Spotlight: Rosie Tucker

Rosie Tucker
(Image credit: Sabrina Gutierrez)


HAILS FROM: Los Angeles, California USA
SOUNDS LIKE: Widescreen indie with a wry folk bite
LATEST DROP: Sucker Supreme (LP out now via Epitaph)

What’s your current go-to guitar?
I play a Fender Stratocaster with a humbucker on the bridge pickup, purchased from a Sam Ash in the suburbs around 2009. It’s yellow – painfully yellow – and I love it because it’s the guitar I know best. 

How did you initially fall in love with the instrument?
I think my first guitar was a super, super cheap Yamaha acoustic starter guitar from that same suburban Sam Ash, purchased when I was 13 for a music class at school. No glamour or history, but still life-changing. 

What inspires you as a player?
As a late teen I was really into folk music, so I played a lot of flat-picking and fingerpicking. Anais Mitchell is known for her songwriting, but she also has a very distinct claw-hammery guitar style that I found to be very inspiring. As I got a little older I got into mathy stuff – I was listening to TTNG and Toe and those types of bands, but I was mostly playing bass. These days, when it comes to writing, I find myself looking for tunings that inspire simple, memorable chord shapes; never more than the lowest four strings on the guitar. I like big, stupid powerchords that still feel personal. I like to allow my vocal melodies to elaborate on the underlying harmony. If I’m writing guitar parts for a record, they’re probably informed by my deep abiding love for the wiry single‑note melodies of psychedelic Cumbia music, à la The Roots Of Chicha. I am, fortunately, not the only guitarist who plays on my records.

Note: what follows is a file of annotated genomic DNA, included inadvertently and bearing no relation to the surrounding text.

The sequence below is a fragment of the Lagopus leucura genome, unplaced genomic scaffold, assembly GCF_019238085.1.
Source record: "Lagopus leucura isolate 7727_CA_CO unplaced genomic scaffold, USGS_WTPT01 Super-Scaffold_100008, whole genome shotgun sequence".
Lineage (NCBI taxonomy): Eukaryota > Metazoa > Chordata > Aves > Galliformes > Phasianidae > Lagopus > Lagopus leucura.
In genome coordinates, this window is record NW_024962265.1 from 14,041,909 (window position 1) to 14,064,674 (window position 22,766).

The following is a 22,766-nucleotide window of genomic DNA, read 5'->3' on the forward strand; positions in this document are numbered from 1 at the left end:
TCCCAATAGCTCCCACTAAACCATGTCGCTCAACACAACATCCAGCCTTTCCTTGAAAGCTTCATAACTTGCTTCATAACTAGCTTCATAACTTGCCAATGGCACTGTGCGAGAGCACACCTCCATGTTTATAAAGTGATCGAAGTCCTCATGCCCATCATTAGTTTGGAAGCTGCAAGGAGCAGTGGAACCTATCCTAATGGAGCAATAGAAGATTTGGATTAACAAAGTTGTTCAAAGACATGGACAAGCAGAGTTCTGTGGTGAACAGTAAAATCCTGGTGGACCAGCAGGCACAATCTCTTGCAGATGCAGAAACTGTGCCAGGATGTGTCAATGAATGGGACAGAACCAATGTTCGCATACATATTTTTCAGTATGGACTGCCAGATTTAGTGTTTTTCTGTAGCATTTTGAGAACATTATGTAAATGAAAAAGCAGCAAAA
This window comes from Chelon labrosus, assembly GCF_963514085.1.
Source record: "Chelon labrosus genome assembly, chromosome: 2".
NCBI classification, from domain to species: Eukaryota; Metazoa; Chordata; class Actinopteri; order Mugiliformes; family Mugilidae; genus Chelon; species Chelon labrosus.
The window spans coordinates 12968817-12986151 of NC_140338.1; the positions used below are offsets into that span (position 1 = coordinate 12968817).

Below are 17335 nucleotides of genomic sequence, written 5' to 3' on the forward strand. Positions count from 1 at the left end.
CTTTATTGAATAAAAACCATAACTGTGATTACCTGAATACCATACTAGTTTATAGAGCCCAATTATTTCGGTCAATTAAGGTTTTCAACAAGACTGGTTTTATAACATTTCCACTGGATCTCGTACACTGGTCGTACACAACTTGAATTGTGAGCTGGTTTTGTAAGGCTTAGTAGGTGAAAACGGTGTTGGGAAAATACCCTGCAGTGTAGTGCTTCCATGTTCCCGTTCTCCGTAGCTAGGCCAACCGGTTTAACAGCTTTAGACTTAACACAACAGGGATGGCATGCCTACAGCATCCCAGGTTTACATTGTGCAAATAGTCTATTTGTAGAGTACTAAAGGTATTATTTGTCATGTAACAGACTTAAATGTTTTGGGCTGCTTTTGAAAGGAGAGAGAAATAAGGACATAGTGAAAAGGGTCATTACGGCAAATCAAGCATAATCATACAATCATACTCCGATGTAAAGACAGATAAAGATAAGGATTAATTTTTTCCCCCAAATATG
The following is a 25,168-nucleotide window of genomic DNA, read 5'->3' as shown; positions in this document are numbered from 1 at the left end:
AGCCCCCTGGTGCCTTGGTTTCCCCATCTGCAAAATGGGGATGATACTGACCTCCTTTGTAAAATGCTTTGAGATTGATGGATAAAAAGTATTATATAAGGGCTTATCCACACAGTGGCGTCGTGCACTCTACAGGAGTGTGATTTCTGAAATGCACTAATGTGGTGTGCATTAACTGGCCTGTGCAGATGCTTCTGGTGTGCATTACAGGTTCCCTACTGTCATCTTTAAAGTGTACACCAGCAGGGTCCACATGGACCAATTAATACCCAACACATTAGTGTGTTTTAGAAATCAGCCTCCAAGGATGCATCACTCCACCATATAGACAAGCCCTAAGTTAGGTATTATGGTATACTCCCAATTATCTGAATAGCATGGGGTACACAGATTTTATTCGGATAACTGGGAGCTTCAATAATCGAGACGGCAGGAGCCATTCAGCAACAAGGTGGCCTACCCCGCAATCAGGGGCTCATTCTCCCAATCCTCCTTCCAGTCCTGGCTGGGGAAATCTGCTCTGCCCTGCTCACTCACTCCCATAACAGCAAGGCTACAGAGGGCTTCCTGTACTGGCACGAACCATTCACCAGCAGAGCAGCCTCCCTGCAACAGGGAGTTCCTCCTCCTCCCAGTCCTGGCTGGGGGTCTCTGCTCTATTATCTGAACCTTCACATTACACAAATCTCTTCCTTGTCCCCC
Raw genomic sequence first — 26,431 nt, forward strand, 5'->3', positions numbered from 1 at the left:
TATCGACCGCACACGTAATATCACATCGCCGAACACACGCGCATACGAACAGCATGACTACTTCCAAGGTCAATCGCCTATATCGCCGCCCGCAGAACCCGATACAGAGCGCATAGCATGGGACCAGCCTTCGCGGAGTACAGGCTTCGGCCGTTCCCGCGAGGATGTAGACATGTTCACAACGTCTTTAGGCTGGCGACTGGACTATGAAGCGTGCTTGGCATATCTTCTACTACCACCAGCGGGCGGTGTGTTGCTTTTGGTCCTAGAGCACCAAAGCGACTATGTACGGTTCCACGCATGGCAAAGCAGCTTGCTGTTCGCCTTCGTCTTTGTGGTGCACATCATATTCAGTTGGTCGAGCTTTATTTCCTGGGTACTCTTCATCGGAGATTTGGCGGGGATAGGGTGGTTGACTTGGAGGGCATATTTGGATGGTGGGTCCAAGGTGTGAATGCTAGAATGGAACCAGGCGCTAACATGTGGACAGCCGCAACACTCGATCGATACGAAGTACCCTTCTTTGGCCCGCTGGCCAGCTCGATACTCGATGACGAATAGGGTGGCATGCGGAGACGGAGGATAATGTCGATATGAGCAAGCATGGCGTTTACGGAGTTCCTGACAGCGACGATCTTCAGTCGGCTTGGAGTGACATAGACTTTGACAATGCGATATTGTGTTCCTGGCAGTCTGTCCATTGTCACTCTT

Are you much of a gear nerd?
I’m am not. I understand that people love to collect gear as a hobby on its own, and there are certainly musicians who have an ear for the distinct differences in timbre between comparable reverb pedals, or vintages of a particular guitar. Even so, gear is expensive, and a good piece of musical equipment should give you a lot to work with for a long time. Like I said, some musicians are experts and aficionados, but I’ve encountered plenty of people with expensive pedalboards who aren’t very musical at all. I do think I would enjoy building a pedal at some point. Electronics are a totally alien realm to me, and I have had a lot of fun cruising the internet for explainer videos and little breadboard synth kits to build. 

Do you have any ‘white whales’?
Yes! I do! Keith Armstrong, who mixed my third album, has a teal Danelectro baritone guitar that I cannot find online. It’s a solidbody (mine is semi-hollow), and it’s got kind of a square headstock with the tuning pegs on both sides. Did I mention it’s teal? Keith knows it’s special, too. Decidedly not for sale.

What would your signature model look like?
Two necks, plastic body… Okay no, but the truth is I have no idea. I follow a luthier named Leila Sidi (TunaTone Instruments) and if you told me to come up with a custom guitar, I would just contact her as quickly as possible, because she makes beautiful instruments. 

If you could jam with any guitarist, dead or alive...
Maybe Frances Quinlan of Hop Along. The guitar on the Hop Along records is frenetic and mind-blowing. Or the band Black Ends – or Screaming Females, who I’m sure Black Ends get compared to. I would want to make a big, giant, freaky guitar art piece with any of them, record a million angry and tight riffs to mix and match and layer on top of one another, like a big modular electric guitar orchestra that anyone could compose with. Or whatever. I’m open to ideas. 

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Ellie Robinson
Editor-at-Large, Australian Guitar Magazine

Ellie Robinson is an Australian writer, editor and dog enthusiast with a keen ear for pop-rock and a keen tongue for actual Pop Rocks. Her bylines include music rag staples like NME, BLUNT, Mixdown and, of course, Australian Guitar (where she also serves as Editor-at-Large), but also less expected fare like TV Soap and Snowboarding Australia. Her go-to guitar is a Fender Player Tele, which, controversially, she only picked up after she'd joined the team at Australian Guitar. Before then, Ellie was a keyboardist – thankfully, the AG crew helped her see the light…